Network: De Luca's Peripheral Vision Logitech's New CEO Is Determined Change the Image of `the Company That Makes Mice'. by Cliff Joseph

By Joseph, Cliff | The Independent (London, England), September 21, 1998 | Go to article overview
Save to active project

Network: De Luca's Peripheral Vision Logitech's New CEO Is Determined Change the Image of `the Company That Makes Mice'. by Cliff Joseph


Joseph, Cliff, The Independent (London, England)


THE PRESS release describes Guerrino De Luca as "one of the most enigmatic CEOs in the industry". But that's just public realtions- speak for "dark, Italian, and he doesn't come to the UK very often". He certainly doesn't look enigmatic posed with a plastic steering wheel clipped on top of a Victorian tea-table that probably isn't used to this sort of abuse.

The steering wheel - titled the WingMan Formula Force Racing System - is the latest product from Logitech, which is perhaps Europe's most successful manufacturer of computer peripherals. The firm has its marketing headquarters in California, but it was founded and still has its research and development operation in Switzerland, which, De Luca notes happily, "has some advantages for tax".

De Luca was appointed president and the chief executive of Logitech six months ago and was visiting the UK to launch the WingMan and several other products at the recent ECTS trade show in London. To most computer owners, Logitech is just "the company that makes mice", which is like saying Microsoft is just a company that makes software. Logitech makes 45 million mice yearly for the world's top 20 computer manufacturers, and if you've just bought one of Apple's new iMacs then your trendy green mouse was designed by Apple but built by Logitech.

Its mouse and trackball business is worth about $300m a year, and an assortment of keyboards, joysticks and other peripherals bring Logitech's annual business to more than $400m. Logitech, however, has saturated the mouse market and De Luca's job is to figure out how to keep the firm growing. He may not look comfortable sitting in front of his WingMan steering wheel, but he does have a track record of helping small companies get bigger.

De Luca began his career at Olivetti, where he worked his way through the ranks to become director of networking products. It was during his nine years at Apple Computer, however, that he joined the industry's big league. He led Apple's European operations through a period of strong growth in the late 1980s and early 1990s. Then he was appointed chief executive of Claris, Apple's independent software division.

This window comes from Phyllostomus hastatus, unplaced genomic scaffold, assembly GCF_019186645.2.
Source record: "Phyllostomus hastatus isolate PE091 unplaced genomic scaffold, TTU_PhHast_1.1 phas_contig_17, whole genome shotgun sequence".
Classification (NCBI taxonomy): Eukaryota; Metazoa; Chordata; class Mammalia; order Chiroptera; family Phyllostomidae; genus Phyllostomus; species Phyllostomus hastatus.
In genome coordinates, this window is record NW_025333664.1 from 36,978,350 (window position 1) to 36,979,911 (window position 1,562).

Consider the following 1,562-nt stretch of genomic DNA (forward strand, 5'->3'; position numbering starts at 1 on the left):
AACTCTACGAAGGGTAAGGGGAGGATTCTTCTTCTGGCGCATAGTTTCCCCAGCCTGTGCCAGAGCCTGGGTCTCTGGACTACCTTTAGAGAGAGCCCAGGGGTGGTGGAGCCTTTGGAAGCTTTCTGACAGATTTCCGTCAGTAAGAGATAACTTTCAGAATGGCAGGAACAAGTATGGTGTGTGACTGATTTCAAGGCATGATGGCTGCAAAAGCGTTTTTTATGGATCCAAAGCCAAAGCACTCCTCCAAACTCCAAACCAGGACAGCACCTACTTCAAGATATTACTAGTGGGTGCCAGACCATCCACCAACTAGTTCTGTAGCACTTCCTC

"I had a great time at Claris steering a medium-sized company to world- class level," he beams, still not looking very enigmatic. He was certainly a success at Claris. While Apple began to head downhill in the mid-Nineties, De Luca turned the previously loss-making Claris into one of the world's top-10 software companies. His success at Claris left him untainted by the problems in the rest of Apple, and when the then-Apple chief executive Gil Amelio took the axe to his management team De Luca was appointed to the key position of executive vice-president for worldwide marketing.

At our last meeting, just over a year ago, De Luca looked like a man heading for the top spot at Apple.

The rest of this article is only available to active members of Questia

Sign up now for a free, 1-day trial and receive full access to:

  • Questia's entire collection
  • Automatic bibliography creation
  • More helpful research tools like notes, citations, and highlights
  • Ad-free environment

Already a member? Log in now.

Notes for this article

Add a new note
If you are trying to select text to create highlights or citations, remember that you must now click or tap on the first word, and then click or tap on the last word.
Loading One moment ...
Project items
Notes
Cite this article

Cited article

Style
Citations are available only to our active members.
Sign up now to cite pages or passages in MLA, APA and Chicago citation styles.

Cited article

Network: De Luca's Peripheral Vision Logitech's New CEO Is Determined Change the Image of `the Company That Makes Mice'. by Cliff Joseph
Settings

Settings

Typeface
Text size Smaller Larger
Search within

Search within this article

Look up

Look up a word

  • Dictionary
  • Thesaurus
Please submit a word or phrase above.
Print this page

Print this page

Why can't I print more than one page at a time?

While we understand printed pages are helpful to our users, this limitation is necessary to help protect our publishers' copyrighted material and prevent its unlawful distribution. We are sorry for any inconvenience.
Full screen

matching results for page

Cited passage

Style
Citations are available only to our active members.
Sign up now to cite pages or passages in MLA, APA and Chicago citation styles.

Cited passage

Welcome to the new Questia Reader

The Questia Reader has been updated to provide you with an even better online reading experience.  It is now 100% Responsive, which means you can read our books and articles on any sized device you wish.  All of your favorite tools like notes, highlights, and citations are still here, but the way you select text has been updated to be easier to use, especially on touchscreen devices.  Here's how:

1. Click or tap the first word you want to select.
2. Click or tap the last word you want to select.

OK, got it!

Thanks for trying Questia!

Please continue trying out our research tools, but please note, full functionality is available only to our active members.

Your work will be lost once you leave this Web page.

For full access in an ad-free environment, sign up now for a FREE, 1-day trial.

Already a member? Log in now.

Are you sure you want to delete this highlight?